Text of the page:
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South Carolina Read Eat Grow: Programs for All Ages

This guide contains resources pertaining to the SC State Library "SC Read Eat Grow" initiative, encouraging nutrition education, health literacy and food-related programming in public libraries.


An important aspect of South Carolina Read Eat Grow is food literacy programs in libraries.  This guide contains resources and ideas to get food literacy programs started at your library for patrons of any age.

We recommend having attendees sign a waiver, and leave plenty of time to discuss your recipes and ingredients at the beginning of any program in order to be upfront about allergies and preferences.

The new book by Hillary Dodge, "Gather Round the Table: Food Literacy Programs, Resources, and Ideas for Libraries" is a great title to have in your professional collection to reference for programming ideas for all ages. 

View Title in SCLENDS


Cooking with teens and young adults can be incredibly fulfilling. They are learning their independent likes and dislikes, preparing for college life, and oftentimes making meals for younger siblings. Reading a recipe can be a low pressure method of improving vocabulary and literacy skills. Holding a Career Fair that includes chefs, farmers, bakers, locals from farmer markets, and other makers is an exciting way to highlight unusual career choices.

  • Try a cake decorating contest, Cupcake Wars/Cookie Cake/etc.
  • Host a take and Bake where teens make a dough such as cookie dough or pizza dough at the library and provide them instructions for baking the dough at home. 

Program Outlines:

"Sprinkle, Mold, Blend, Create: Cooking Programs for Teens" from the Programming Librarian blog. 

Sprinkle, Mold, Blend, Create

"Veggie Teens": Earth Friendly Cooking Program 

Veggie Teens Program

Virtual Brownie Bake-Off: record yourself making brownies, then share the recipe and video on social media or email. Invite teens to share photos or video of their brownie baking results.

Brownie Bake-Off with Garden City Public Library

Children and Families

It is important to include children in cooking.  Encourage families to bring children to food related programs when possible.  Getting kids to touch ingredients is important for sensory exploration and overcoming a reluctance to try new food items.  If you are unable to provide food programs you can still incorporate food into your story times through crafts and STEM activities.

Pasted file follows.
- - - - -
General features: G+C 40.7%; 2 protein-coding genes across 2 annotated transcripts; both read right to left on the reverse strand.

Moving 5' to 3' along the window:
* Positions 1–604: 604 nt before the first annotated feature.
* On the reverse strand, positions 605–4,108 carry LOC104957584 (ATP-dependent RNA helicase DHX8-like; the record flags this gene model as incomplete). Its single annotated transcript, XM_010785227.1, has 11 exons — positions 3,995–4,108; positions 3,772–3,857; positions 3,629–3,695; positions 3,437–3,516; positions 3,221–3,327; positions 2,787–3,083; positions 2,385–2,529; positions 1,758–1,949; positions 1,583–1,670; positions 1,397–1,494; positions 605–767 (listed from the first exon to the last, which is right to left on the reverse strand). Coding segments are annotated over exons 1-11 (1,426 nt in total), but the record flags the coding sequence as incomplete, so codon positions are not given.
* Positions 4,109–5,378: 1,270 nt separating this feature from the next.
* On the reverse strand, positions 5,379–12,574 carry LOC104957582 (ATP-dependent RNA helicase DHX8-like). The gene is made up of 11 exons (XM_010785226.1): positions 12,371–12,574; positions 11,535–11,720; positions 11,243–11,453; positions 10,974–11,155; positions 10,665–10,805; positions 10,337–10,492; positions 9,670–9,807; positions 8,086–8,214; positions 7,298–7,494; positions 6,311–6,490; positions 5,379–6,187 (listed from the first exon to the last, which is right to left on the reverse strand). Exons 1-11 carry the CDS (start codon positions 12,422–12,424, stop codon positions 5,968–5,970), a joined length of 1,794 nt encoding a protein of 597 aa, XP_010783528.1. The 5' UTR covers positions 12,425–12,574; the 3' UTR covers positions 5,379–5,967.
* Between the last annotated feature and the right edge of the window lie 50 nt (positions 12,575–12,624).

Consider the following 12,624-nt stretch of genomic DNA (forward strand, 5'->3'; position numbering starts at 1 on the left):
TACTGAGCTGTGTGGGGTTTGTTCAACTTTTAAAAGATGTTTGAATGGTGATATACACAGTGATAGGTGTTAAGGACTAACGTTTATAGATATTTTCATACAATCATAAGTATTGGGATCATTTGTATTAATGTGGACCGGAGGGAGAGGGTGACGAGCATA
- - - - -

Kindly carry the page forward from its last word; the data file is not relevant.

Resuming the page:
• Start a mini garden.  This could be done on a window sill or in a small outside space.  Make it kid friendly.  Record the growth of plants. (Science and Math)
  • Food Architecture.  Make different tasks such as building a bridge and have kids complete the tasks by using various food.  Kids love to play with food and then have a snack.
  • Cake decorating contests are always a huge hit.  Use fresh ingredients such as fruit.  Bring in a local baker to teach techniques. 


Program Outlines:

  • Family Storytime: Making Food 

This all ages storytime from Jbrary uses diverse books and uses a lot of repetition for new language learners

Storytime Agenda                                                                           undefined


  • Talking About Food Allergies - Nemours Kid's Health.

If you're looking for an approachable way to discuss food allergies, try this resource for educators from the Nemours Kid's Health website. 

Teacher's Guide to Food Allergies  

  • Virtual Cooking Matters Pop-Up Grocery Store Tour

The popular Cooking Matters Pop-Up Grocery store tour can also be experienced virtually! 

Cooking Matters Pop-up Grocery Store Tour


  • Enjoy learning a Tiawanese song about food, and then share some recipes!

Dia Mal Ka


The possibilities are endless with adult food literacy programs. Host a monthly cookbook club, talk about low impact exercise, start a container garden, provide information about cooking on a fixed budget for seniors. 

  • Cookbook Club: Pick a specific cookbook or cuisine each month and have each person bring a dish from the cookbook that they chose.  They can talk about why they chose the recipe and how it turned out.  
  • Explore other cultures: Each month focus on a new country.  Read a book and have patrons pair a dish to the book.


Program Outlines: